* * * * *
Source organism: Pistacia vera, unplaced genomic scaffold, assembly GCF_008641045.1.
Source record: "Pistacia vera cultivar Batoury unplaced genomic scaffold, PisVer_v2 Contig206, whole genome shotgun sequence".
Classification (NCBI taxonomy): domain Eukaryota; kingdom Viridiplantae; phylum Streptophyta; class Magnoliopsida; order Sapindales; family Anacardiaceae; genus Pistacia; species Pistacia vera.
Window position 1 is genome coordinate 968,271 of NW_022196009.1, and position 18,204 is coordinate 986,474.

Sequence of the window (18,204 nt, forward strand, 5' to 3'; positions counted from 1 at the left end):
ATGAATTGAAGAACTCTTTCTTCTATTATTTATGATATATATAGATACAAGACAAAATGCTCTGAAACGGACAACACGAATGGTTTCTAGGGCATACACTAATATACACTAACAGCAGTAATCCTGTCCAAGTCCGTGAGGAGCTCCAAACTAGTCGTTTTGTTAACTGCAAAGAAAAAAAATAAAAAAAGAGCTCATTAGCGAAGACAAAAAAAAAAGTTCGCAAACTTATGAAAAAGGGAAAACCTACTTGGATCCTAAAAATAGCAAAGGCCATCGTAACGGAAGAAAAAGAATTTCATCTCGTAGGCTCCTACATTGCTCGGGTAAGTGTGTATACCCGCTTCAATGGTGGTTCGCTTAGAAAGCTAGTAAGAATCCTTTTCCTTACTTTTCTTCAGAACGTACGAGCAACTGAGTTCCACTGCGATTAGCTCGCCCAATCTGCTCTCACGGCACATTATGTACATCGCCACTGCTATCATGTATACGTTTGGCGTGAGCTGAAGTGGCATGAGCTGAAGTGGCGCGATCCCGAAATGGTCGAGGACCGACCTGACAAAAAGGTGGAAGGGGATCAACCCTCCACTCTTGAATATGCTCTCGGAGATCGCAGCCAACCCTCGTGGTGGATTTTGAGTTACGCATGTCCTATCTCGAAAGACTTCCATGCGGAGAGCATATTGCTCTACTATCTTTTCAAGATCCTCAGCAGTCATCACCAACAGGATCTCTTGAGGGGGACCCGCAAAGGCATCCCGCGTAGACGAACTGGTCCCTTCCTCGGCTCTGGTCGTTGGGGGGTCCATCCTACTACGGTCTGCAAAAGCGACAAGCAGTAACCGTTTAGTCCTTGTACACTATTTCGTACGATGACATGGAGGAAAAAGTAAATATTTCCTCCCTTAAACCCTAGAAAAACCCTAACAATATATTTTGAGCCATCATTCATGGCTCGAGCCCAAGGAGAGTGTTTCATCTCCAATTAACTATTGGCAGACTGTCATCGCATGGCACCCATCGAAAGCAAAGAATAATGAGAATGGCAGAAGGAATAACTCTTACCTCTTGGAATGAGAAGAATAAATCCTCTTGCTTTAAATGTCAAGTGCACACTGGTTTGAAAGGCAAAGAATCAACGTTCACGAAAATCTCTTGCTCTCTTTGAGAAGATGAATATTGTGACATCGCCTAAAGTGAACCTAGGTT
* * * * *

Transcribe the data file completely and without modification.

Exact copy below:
Source organism: Pistacia vera, unplaced genomic scaffold, assembly GCF_008641045.1.
Source record: "Pistacia vera cultivar Batoury unplaced genomic scaffold, PisVer_v2 Contig206, whole genome shotgun sequence".
Classification (NCBI taxonomy): domain Eukaryota; kingdom Viridiplantae; phylum Streptophyta; class Magnoliopsida; order Sapindales; family Anacardiaceae; genus Pistacia; species Pistacia vera.
Window position 1 is genome coordinate 968,271 of NW_022196009.1, and position 18,204 is coordinate 986,474.

Sequence of the window (18,204 nt, forward strand, 5' to 3'; positions counted from 1 at the left end):
ATGAATTGAAGAACTCTTTCTTCTATTATTTATGATATATATAGATACAAGACAAAATGCTCTGAAACGGACAACACGAATGGTTTCTAGGGCATACACTAATATACACTAACAGCAGTAATCCTGTCCAAGTCCGTGAGGAGCTCCAAACTAGTCGTTTTGTTAACTGCAAAGAAAAAAAATAAAAAAAGAGCTCATTAGCGAAGACAAAAAAAAAAGTTCGCAAACTTATGAAAAAGGGAAAACCTACTTGGATCCTAAAAATAGCAAAGGCCATCGTAACGGAAGAAAAAGAATTTCATCTCGTAGGCTCCTACATTGCTCGGGTAAGTGTGTATACCCGCTTCAATGGTGGTTCGCTTAGAAAGCTAGTAAGAATCCTTTTCCTTACTTTTCTTCAGAACGTACGAGCAACTGAGTTCCACTGCGATTAGCTCGCCCAATCTGCTCTCACGGCACATTATGTACATCGCCACTGCTATCATGTATACGTTTGGCGTGAGCTGAAGTGGCATGAGCTGAAGTGGCGCGATCCCGAAATGGTCGAGGACCGACCTGACAAAAAGGTGGAAGGGGATCAACCCTCCACTCTTGAATATGCTCTCGGAGATCGCAGCCAACCCTCGTGGTGGATTTTGAGTTACGCATGTCCTATCTCGAAAGACTTCCATGCGGAGAGCATATTGCTCTACTATCTTTTCAAGATCCTCAGCAGTCATCACCAACAGGATCTCTTGAGGGGGACCCGCAAAGGCATCCCGCGTAGACGAACTGGTCCCTTCCTCGGCTCTGGTCGTTGGGGGGTCCATCCTACTACGGTCTGCAAAAGCGACAAGCAGTAACCGTTTAGTCCTTGTACACTATTTCGTACGATGACATGGAGGAAAAAGTAAATATTTCCTCCCTTAAACCCTAGAAAAACCCTAACAATATATTTTGAGCCATCATTCATGGCTCGAGCCCAAGGAGAGTGTTTCATCTCCAATTAACTATTGGCAGACTGTCATCGCATGGCACCCATCGAAAGCAAAGAATAATGAGAATGGCAGAAGGAATAACTCTTACCTCTTGGAATGAGAAGAATAAATCCTCTTGCTTTAAATGTCAAGTGCACACTGGTTTGAAAGGCAAAGAATCAACGTTCACGAAAATCTCTTGCTCTCTTTGAGAAGATGAATATTGTGACATCGCCTAAAGTGAACCTAGGTT